(B) Measurement of the relationship between one or more ecosystem functions (e.g. C fixation, total evapotranspiration, erosion control) and species richness or abundance-weighted diversity across multiple scales in natural vegetation differing in species richness;

(C) Testing ideas more mechanistically, using experimentally manipulated plant communities in the field or glasshouse differing in richness, relative abundance and spatial population structure, and potentially making use of existing vegetation diversity experimental plots.

(D) Assessing the potential of remotely sensed data (both from hyperspectral satellites and from UAV-mounted sensors) to be used in assessing vegetation diversity in natural and experimental plant communities.

The studentship would explore an important fundamental topic in ecosystem ecology, but also one of potential importance in conservation.  It would also provide a wide skills portfolio as a foundation for a research career.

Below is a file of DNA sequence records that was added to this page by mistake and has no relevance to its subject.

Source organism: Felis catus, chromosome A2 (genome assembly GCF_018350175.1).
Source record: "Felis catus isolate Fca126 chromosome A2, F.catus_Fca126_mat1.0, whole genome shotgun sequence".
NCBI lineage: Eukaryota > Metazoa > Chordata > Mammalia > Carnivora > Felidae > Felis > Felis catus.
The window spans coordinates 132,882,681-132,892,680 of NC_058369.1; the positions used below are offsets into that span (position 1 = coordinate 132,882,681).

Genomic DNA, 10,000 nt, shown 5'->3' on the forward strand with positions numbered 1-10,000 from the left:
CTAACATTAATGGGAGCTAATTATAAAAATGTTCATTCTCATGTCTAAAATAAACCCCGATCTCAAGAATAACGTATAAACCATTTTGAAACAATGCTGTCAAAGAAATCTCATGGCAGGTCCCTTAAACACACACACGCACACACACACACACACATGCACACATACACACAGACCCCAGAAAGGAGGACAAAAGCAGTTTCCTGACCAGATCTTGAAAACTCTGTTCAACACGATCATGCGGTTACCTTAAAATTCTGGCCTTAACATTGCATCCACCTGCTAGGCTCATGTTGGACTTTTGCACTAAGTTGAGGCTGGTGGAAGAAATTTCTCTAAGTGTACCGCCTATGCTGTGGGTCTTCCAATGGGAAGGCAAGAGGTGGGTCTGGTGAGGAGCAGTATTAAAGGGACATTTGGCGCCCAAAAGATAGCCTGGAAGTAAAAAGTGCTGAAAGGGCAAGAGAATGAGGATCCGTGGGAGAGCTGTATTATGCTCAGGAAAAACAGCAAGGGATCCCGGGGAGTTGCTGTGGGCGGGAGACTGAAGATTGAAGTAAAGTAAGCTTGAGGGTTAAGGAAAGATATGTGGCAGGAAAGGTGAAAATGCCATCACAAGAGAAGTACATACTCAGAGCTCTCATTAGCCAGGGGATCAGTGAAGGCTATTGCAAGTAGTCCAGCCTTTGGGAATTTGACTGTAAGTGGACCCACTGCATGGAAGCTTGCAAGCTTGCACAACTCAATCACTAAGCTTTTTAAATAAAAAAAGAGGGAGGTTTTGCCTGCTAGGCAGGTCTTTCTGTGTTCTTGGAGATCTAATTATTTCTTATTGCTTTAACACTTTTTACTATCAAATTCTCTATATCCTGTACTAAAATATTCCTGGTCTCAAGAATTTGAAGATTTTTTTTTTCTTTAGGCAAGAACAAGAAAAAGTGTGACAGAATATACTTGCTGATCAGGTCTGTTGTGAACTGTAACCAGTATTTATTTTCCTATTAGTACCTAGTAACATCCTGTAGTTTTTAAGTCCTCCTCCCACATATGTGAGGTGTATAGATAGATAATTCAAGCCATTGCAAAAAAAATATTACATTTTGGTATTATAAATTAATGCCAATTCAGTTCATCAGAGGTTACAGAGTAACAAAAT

Background

There is a large and growing body of evidence demonstrating links between the diversity of organisms in a site and various aspects of ecosystem function and service provision (e.g. Loreau et al. 2002, Kinzig et al. 2002).  This is particularly well-studied in plant communities: Species-rich vegetation generally shows increased levels of productivity (Duffy et al. 2017) and nutrient retention (Scherer-Lorenzen et al. 2003), reduced erosion (Berendse et al. 2015) resistance to invasion (Kennedy et al. 2002) and other valuable functions. 

Figure 1:  Plants provide valuable ecosystem functions: fixing carbon, stabilising soils, slowing runoff and moderating climates.  These functions may be affected by plant diversity, but the scaling propertied of such links are largely unknown. (sources: WEK, NASA)